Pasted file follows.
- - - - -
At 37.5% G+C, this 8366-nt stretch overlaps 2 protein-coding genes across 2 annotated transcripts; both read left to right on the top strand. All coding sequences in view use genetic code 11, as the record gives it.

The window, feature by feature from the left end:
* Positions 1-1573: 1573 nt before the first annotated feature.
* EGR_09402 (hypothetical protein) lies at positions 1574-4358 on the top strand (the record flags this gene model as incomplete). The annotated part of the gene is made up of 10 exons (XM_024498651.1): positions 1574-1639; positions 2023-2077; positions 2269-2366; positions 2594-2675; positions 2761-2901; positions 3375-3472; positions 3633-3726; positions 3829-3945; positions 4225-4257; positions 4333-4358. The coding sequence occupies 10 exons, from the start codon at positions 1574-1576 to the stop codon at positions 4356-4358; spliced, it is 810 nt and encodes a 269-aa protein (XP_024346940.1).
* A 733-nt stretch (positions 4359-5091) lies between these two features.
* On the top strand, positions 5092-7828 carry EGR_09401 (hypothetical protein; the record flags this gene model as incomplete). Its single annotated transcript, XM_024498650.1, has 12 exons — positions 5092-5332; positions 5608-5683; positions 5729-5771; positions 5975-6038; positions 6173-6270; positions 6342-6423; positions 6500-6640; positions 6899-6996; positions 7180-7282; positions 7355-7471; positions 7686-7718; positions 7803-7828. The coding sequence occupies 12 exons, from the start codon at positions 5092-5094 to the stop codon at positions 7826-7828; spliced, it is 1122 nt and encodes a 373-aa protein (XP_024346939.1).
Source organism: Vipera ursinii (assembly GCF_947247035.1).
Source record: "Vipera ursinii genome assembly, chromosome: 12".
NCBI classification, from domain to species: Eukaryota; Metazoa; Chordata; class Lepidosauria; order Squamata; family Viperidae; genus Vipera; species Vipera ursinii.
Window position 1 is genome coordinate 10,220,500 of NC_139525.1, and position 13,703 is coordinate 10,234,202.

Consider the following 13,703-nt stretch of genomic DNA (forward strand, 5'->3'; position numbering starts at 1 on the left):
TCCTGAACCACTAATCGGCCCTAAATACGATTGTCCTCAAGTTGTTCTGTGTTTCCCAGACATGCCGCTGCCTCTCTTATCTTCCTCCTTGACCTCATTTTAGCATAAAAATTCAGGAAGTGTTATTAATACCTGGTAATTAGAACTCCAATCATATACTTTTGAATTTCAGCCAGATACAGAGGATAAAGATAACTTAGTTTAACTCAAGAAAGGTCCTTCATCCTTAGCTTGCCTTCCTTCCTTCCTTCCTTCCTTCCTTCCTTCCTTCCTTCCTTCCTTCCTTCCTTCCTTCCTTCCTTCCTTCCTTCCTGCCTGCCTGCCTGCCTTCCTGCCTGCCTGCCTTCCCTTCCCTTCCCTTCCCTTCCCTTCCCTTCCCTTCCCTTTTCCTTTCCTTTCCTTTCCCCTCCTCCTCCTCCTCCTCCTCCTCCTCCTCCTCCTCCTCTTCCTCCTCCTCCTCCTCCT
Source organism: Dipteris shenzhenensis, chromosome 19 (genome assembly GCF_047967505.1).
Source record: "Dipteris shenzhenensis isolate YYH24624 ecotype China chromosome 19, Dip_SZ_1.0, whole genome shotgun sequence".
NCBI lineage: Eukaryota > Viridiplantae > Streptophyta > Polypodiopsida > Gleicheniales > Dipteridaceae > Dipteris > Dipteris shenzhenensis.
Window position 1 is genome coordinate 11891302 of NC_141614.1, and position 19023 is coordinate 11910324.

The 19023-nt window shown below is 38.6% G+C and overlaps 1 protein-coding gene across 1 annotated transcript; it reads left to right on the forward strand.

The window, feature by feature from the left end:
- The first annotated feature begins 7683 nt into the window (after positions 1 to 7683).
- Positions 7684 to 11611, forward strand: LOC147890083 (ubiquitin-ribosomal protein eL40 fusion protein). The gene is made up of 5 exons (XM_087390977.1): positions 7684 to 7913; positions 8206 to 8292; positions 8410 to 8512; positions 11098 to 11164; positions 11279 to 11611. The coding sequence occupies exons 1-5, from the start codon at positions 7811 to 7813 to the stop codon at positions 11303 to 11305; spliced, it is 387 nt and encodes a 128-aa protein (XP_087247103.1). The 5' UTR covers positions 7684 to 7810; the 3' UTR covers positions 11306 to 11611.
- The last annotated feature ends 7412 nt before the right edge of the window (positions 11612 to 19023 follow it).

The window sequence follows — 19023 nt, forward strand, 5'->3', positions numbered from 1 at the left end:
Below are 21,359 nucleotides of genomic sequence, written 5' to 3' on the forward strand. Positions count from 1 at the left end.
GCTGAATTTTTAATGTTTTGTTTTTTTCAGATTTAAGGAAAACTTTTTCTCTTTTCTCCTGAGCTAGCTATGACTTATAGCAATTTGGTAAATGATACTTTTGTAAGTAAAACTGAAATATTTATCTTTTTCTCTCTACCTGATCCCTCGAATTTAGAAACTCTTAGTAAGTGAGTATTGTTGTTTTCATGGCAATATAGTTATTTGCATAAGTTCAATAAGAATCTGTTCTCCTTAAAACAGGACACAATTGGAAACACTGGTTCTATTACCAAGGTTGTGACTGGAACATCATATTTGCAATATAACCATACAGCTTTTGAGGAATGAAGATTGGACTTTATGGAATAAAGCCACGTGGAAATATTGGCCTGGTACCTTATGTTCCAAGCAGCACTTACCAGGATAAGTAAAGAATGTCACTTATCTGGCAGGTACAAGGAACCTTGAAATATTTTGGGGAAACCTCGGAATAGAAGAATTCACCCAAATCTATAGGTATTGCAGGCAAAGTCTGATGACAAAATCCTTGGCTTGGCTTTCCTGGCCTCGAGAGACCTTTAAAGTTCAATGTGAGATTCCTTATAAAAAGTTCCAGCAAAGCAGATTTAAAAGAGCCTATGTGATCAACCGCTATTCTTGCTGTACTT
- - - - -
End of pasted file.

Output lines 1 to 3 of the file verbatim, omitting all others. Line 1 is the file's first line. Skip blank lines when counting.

At 37.5% G+C, this 8366-nt stretch overlaps 2 protein-coding genes across 2 annotated transcripts; both read left to right on the top strand. All coding sequences in view use genetic code 11, as the record gives it.

The window, feature by feature from the left end:
* Positions 1-1573: 1573 nt before the first annotated feature.